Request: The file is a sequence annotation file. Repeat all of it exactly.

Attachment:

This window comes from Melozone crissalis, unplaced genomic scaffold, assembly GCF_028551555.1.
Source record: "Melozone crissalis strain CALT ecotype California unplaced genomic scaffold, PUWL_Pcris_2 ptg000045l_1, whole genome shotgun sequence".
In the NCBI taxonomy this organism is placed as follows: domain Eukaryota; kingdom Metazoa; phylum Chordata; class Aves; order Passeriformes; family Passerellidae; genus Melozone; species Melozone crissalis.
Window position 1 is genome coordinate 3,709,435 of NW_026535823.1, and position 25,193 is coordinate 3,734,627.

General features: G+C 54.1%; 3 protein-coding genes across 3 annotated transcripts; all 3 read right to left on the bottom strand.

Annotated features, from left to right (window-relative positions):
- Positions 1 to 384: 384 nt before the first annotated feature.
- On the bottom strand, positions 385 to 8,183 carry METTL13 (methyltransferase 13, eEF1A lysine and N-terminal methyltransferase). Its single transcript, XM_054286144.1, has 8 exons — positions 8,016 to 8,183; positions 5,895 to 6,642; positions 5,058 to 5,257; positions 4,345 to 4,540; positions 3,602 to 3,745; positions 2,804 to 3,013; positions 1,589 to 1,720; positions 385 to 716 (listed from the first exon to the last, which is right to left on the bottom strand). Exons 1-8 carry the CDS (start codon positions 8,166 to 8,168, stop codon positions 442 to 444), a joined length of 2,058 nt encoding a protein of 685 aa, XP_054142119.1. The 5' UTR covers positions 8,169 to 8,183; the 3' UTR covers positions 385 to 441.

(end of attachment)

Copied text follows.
This window comes from Melozone crissalis, unplaced genomic scaffold, assembly GCF_028551555.1.
Source record: "Melozone crissalis strain CALT ecotype California unplaced genomic scaffold, PUWL_Pcris_2 ptg000045l_1, whole genome shotgun sequence".
In the NCBI taxonomy this organism is placed as follows: domain Eukaryota; kingdom Metazoa; phylum Chordata; class Aves; order Passeriformes; family Passerellidae; genus Melozone; species Melozone crissalis.
Window position 1 is genome coordinate 3,709,435 of NW_026535823.1, and position 25,193 is coordinate 3,734,627.

General features: G+C 54.1%; 3 protein-coding genes across 3 annotated transcripts; all 3 read right to left on the bottom strand.

Annotated features, from left to right (window-relative positions):
- Positions 1 to 384: 384 nt before the first annotated feature.
- On the bottom strand, positions 385 to 8,183 carry METTL13 (methyltransferase 13, eEF1A lysine and N-terminal methyltransferase). Its single transcript, XM_054286144.1, has 8 exons — positions 8,016 to 8,183; positions 5,895 to 6,642; positions 5,058 to 5,257; positions 4,345 to 4,540; positions 3,602 to 3,745; positions 2,804 to 3,013; positions 1,589 to 1,720; positions 385 to 716 (listed from the first exon to the last, which is right to left on the bottom strand). Exons 1-8 carry the CDS (start codon positions 8,166 to 8,168, stop codon positions 442 to 444), a joined length of 2,058 nt encoding a protein of 685 aa, XP_054142119.1. The 5' UTR covers positions 8,169 to 8,183; the 3' UTR covers positions 385 to 441.